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Wednesday, November 30, 2005

EDWARD DOWNES: METROPOLITAN OPERA , 1927

Critic, teacher, broadcaster and mentor Edward Downes is speaking to me in his living room in 1995:


I suppose the earliest great memory I have of the Metropolitan New York was Rosa Ponselle singing in the 1927 revival of Norma. I was lucky in being able to attend the dress rehearsal. People who have her recordings know that Ponselle was a very great Norma, but that dress rehearsal, the first time anyone heard that splendid voice in Bellini's opera, was was unique. I knew I would not hear the like of it again, and I tried to attend every performance of Norma that season. I knew absolutely from the Casta diva, which she sang in F instead of G, that this was extraordinary singing.. At the end of the first part of Casta diva, in the descending chromatic scale coming down an octave and a half, every note was perfectly articulated and had a sense of flow of this gorgeous sounding voice. It was the kind of sound that just hits you in the midriff.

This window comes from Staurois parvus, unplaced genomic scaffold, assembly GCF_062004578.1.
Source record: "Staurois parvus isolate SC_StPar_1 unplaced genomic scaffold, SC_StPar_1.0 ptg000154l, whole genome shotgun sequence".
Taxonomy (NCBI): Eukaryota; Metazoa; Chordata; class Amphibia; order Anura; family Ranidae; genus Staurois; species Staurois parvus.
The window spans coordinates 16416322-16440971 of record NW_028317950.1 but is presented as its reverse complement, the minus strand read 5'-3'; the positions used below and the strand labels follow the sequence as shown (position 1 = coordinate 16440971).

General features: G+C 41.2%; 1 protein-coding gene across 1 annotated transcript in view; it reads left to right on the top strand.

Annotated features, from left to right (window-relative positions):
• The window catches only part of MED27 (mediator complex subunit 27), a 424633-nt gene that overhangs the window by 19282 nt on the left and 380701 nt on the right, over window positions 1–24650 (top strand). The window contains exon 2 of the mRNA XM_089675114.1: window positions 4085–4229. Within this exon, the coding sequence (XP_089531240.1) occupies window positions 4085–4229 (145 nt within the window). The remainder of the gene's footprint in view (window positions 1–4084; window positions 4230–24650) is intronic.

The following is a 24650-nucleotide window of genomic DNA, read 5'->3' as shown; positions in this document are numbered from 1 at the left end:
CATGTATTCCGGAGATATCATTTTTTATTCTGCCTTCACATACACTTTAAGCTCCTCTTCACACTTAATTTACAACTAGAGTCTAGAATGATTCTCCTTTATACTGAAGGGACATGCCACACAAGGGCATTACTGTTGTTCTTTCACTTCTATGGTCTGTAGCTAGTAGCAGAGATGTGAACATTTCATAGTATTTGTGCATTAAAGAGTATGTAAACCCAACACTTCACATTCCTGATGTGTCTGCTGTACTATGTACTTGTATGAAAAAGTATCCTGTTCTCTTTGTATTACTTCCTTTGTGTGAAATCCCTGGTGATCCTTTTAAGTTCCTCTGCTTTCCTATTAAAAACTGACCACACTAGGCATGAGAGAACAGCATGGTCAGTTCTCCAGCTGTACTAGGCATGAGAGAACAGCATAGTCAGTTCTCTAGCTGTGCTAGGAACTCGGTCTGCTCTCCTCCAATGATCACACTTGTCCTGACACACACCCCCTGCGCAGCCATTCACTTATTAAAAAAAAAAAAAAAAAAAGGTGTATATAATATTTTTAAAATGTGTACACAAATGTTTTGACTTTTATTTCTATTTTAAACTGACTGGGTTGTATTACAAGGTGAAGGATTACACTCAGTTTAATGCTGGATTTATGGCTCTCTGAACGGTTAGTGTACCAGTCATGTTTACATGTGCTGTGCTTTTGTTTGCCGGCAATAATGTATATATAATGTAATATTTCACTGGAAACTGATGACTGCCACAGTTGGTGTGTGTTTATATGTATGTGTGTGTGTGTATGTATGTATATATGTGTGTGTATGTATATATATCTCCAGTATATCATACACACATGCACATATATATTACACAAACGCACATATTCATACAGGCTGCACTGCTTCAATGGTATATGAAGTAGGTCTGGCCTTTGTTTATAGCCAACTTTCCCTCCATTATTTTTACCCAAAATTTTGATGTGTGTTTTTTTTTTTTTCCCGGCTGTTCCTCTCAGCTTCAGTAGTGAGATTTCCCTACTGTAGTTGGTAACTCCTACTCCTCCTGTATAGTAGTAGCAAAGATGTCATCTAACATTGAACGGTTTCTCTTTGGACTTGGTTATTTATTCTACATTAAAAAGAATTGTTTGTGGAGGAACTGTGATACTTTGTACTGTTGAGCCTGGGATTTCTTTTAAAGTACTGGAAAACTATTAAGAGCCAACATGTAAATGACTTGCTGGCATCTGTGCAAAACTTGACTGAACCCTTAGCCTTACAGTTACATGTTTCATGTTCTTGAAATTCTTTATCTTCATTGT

Rosa Ponselle remained a great favorite of mine, as did Feodor Chaliapin.
He was fabulous. In some cases he took great liberties with the score, but his interpretations were so powerful that this scarcely mattered. Like Ponselle, the sheer natural sound of Chaliapin's voice was very beautiful. I remember hearing him at the Met and thinking at the time, who else has such a beautiful voice?
There was a good deal of ranting and raving in Boris Godunov. But when he sang for beauty of tone he had it, not only in the middle range where it was beautifully controlled, but even in the high pianissimi which are not easy for a bass. With all the emphasis I can summon I can say that Chaliapin's was among the most beautiful voices I ever heard live. I heard him in two roles. Boris and Massenet's Don Quichotte. This last was written for Chaliapin and characterized by critic Lawrence Gilman as " piece of junk" and I'm quoting him charitably. But Chaliapin had you in tears at Quichotte's death. He was also an extraordinary make up artist, extending not only to his character of the spindly, aged Quixote, but to the skinny old horse, Rosinate. I remember my father telling me about Chaliapin as Rossini's Don Basilio in Barber of Seville, blowing his nose through his fingers and mopping his face with a filthy old handkerchief which trailed out of his costume. Chaliapin on stage tried to do things to deliberately grab the audience, and he succeeded!

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